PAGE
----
Without this call, you'll get a protection fault upon attempted I/O
operations.

Next you need to map the I/O base address (one of the addresses returned in
the CpuBaseAddress array of the info structure above). For example:

uintptr_t iobase;

iobase = mmap_device_io(info.BaseAddressSize[2],
info.CpuBaseAddress[2]);

Now you may perform port I/O, using functions such as in8(), in32(), out8(),
etc, adding the register index to iobase to address a specific register:

out32(iobase + SHUTDOWN_REGISTER, 0xdeadbeef);

Note that the call to mmap_device_io() isn't necessary on x86 systems, but
it's still a good idea to include it for the sake portability. In the case
of some legacy x86 hardware, it may not make sense to call mmap_device_io().
For example, a VGA-compatible device has I/O ports at well-known, fixed
locations (e.g. 0x3c0, 0x3d4, 0x3d5) with no concept of an I/O base as such.
You could access the VGA controller, for example, as follows:

out8(0x3d4, 0x11);
out8(0x3d5, in8(0x3d5) & ~0x80);

2. Memory-mapped resources
For some devices, registers are accessed via regular memory operations. To
gain access to a device's registers, you need to map them to a pointer in
the driver's virtual address space. This can be done by calling
mmap_device_memory().

volatile uint32_t *regbase; /* device has 32-bit registers */

regbase = mmap_device_memory(NULL, info.BaseAddressSize[0],
PROT_READ|PROT_WRITE|PROT_NOCACHE, 0,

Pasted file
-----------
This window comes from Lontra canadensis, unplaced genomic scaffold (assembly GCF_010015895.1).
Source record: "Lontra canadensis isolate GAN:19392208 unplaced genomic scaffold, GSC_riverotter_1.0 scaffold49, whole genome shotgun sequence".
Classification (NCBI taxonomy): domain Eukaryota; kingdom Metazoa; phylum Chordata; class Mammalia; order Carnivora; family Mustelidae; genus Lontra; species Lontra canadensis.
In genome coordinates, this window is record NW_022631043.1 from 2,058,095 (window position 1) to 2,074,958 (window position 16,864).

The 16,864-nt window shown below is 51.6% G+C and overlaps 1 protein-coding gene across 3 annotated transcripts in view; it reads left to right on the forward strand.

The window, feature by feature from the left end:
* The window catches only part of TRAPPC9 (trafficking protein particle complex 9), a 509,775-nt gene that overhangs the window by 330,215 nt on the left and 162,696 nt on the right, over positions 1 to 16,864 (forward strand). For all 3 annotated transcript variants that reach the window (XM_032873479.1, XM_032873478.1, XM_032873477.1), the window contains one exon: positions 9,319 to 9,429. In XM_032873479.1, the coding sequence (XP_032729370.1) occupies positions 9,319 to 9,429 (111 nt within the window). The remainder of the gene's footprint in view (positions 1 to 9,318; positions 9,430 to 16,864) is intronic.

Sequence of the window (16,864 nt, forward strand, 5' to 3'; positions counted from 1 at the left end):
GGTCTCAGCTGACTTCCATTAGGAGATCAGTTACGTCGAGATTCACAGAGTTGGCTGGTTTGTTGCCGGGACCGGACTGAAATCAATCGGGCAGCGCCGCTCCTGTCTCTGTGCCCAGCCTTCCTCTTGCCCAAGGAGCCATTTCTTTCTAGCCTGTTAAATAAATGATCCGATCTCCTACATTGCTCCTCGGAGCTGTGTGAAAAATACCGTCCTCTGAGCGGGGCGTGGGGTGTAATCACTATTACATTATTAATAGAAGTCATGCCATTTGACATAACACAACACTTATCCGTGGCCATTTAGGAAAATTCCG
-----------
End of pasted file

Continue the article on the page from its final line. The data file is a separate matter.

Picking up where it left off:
info.CpuBaseAddress[0]);

Note that we specified the PROT_NOCACHE flag. This ensures that the CPU
won't defer or omit read/write cycles to the device's registers, nor will it
deliver the reads or writes to the registers in a different order than the
driver issued them.

Note also the use of the volatile keyword. This prevents the compiler from
"optimizing out" accesses to the devices registers.

Now you may access the device's memory using the regbase pointer. For
example:

regbase[SHUTDOWN_REGISTER] = 0xdeadbeef;

3. IRQs
You can attach an interrupt handler to the device by calling either
InterruptAttach() or InterruptAttachEvent(). For example:

InterruptAttach(_NTO_INTR_CLASS_EXTERNAL | info.Irq,
handler, NULL, 0, _NTO_INTR_FLAGS_END);

The driver should call ThreadCtl(_NTO_TCTL_IO, 0); before attaching an
interrupt.

The essential difference between InterruptAttach() and
InterruptAttachEvent() is the way in which the driver is notified that the
device has triggered an interrupt.

With InterruptAttach(), the driver's "handler" function is called directly
by the kernel. Since it's running in kernel space, the hander is severely
restricted in what it can do. From within this handler, it isn't safe to
call most of the C library functions. Also, if you spend too much time in
the handler, other processes and interrupt handlers of a lower or equal
priority won't be able to run. Doing too much work in the interrupt handler
can negatively affect the system's realtime responsiveness.

We recommend that you do the bare minimum within the handler and return an
event to be delivered to the driver at process level. Then, the rest of the
work associated with handling the interrupt can be completed at process time
and will be carried out at the driver's normal priority.

Typically, a driver would simply acknowledge the interrupt at the hardware
level within its interrupt handler and would return an event in order to
wake up the driver thread that will perform the remainder of the processing.

It's often possible to do all the interrupt handling at the process level.
In this case, you should call InterruptAttachEvent(). When the driver
triggers an interrupt, the kernel will automatically deliver an event to the
driver.

Before attempting to implement an interrupt handler, you should read the
online documentation very carefully. (See "Writing an Interrupt Handler" in
the QNX Neutrino Programmer's Guide.)

Now you should be ready to start programming the device's registers. Happy